Looking at the current situation in the Middle East one may despair, but Allah is the best of planners. Sometimes a house built on unstable and weak foundations needs to be demolished before it can be rebuilt. Arab nationalism is in its death throes in Iraq, Syria, Libya, Egypt, Lebanon, Palestine and Yemen. In Turkey, it may take a bit longer. The European imposed borders between Iraq, Syria, and Lebanon have ceased to exist.

Inside Israel itself, the Jewish people are tiring of Zionism, and being a useful instrument for imperialism, and a state based on abuse of other people. Many are uncomfortable with the situation are also returning to Europe. As new unified political arrangements emerge across a new Muslim Middle East, European origin Jews in Israel (like whites in South Africa) will have a choice to make – they can either merge into the new political environment or return to their homelands in Europe, and rest assured many will. Many Muslims in Europe on the other hand may eventually choose to voluntarily go the other way!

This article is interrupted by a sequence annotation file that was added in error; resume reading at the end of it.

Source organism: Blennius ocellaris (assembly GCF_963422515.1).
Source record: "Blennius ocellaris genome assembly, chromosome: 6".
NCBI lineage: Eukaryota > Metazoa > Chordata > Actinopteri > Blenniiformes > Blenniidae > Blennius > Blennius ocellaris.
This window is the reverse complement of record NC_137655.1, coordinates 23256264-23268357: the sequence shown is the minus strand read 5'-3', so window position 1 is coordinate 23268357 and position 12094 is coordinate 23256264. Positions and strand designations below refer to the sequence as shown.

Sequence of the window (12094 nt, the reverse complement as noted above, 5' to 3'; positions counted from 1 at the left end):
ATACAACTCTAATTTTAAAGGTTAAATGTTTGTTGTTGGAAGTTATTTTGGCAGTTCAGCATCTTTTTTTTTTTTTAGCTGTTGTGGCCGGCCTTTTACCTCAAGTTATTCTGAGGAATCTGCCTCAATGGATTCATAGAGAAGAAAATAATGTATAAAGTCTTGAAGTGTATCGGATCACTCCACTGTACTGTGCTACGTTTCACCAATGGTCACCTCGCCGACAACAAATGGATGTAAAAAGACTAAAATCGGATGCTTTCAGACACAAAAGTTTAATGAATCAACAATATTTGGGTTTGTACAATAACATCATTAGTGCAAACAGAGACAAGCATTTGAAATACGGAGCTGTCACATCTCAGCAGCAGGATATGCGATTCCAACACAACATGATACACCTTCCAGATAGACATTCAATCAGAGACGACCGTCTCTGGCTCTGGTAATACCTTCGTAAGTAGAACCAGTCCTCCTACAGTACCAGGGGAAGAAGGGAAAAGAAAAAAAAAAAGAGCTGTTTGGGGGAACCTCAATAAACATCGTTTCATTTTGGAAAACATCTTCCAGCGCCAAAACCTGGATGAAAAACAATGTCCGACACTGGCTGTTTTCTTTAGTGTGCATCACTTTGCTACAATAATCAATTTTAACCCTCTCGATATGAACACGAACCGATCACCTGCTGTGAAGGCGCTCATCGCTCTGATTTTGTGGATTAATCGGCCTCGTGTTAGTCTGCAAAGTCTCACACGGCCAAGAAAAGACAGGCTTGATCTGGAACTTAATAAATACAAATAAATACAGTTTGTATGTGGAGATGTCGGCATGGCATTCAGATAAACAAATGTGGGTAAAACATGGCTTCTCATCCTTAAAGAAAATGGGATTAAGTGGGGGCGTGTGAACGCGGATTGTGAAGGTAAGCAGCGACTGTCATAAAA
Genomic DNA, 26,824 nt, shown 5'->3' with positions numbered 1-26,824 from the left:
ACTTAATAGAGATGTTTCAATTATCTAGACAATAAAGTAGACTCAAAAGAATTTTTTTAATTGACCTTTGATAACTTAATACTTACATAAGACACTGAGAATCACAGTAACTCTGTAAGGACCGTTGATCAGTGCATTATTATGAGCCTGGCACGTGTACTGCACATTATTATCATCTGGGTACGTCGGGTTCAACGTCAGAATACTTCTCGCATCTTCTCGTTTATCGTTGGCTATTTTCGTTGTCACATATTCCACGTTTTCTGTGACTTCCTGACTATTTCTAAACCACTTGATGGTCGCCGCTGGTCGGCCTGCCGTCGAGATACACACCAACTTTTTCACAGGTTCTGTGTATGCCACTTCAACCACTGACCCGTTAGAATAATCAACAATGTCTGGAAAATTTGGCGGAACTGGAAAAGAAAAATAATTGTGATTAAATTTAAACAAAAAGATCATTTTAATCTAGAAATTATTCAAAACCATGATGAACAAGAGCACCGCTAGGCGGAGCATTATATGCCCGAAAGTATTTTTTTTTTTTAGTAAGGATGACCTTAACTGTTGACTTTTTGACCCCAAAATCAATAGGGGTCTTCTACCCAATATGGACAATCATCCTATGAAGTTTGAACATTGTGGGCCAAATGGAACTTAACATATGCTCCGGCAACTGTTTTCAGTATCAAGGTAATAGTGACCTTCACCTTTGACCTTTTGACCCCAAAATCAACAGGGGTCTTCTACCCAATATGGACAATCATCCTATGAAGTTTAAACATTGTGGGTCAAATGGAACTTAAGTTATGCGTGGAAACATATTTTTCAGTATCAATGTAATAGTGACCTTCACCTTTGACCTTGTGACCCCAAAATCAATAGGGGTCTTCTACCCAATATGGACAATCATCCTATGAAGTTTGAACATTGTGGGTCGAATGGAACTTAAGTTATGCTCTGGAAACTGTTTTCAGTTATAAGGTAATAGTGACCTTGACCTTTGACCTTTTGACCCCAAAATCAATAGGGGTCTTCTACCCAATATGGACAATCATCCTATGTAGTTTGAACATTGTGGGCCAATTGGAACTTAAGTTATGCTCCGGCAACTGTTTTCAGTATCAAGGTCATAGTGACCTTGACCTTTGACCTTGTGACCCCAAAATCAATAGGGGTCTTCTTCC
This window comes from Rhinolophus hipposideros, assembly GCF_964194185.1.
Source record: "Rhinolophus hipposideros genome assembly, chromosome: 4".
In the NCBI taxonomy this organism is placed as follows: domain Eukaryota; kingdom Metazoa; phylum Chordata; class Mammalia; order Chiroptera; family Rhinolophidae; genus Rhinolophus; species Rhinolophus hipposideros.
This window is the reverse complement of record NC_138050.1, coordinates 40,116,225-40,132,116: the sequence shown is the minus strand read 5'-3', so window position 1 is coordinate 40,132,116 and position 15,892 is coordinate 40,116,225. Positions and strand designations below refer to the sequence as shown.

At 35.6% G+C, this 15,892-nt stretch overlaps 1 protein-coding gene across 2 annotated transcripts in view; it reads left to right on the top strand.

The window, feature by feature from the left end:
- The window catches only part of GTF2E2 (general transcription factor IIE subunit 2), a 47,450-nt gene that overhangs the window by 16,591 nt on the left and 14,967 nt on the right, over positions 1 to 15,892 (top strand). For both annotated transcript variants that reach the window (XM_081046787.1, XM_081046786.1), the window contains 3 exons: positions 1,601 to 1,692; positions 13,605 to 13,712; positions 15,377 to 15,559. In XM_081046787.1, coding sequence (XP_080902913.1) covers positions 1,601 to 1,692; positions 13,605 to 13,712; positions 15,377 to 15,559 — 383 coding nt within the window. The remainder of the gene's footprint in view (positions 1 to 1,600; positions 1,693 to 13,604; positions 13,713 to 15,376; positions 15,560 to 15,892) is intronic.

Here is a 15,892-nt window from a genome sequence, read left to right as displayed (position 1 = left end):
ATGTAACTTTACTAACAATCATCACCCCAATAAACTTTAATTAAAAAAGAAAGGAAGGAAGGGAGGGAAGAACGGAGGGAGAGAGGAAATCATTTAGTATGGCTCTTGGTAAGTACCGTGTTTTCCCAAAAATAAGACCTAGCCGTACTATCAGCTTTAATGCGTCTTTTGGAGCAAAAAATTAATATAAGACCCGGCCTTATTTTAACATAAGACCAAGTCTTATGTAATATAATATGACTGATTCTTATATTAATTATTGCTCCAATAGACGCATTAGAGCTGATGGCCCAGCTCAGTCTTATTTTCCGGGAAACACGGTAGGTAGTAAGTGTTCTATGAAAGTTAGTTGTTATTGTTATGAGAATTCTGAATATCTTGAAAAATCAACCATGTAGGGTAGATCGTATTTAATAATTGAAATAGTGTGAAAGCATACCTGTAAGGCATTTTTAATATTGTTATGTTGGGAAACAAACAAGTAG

European politicians have every right to celebrate the Balfour Declaration as their greatest achievement. It was indeed the crowning moment of their colonialism, injustice and the embodiment of their values of racial supremacy, which they imposed on the rest of the world through industrial scale violence.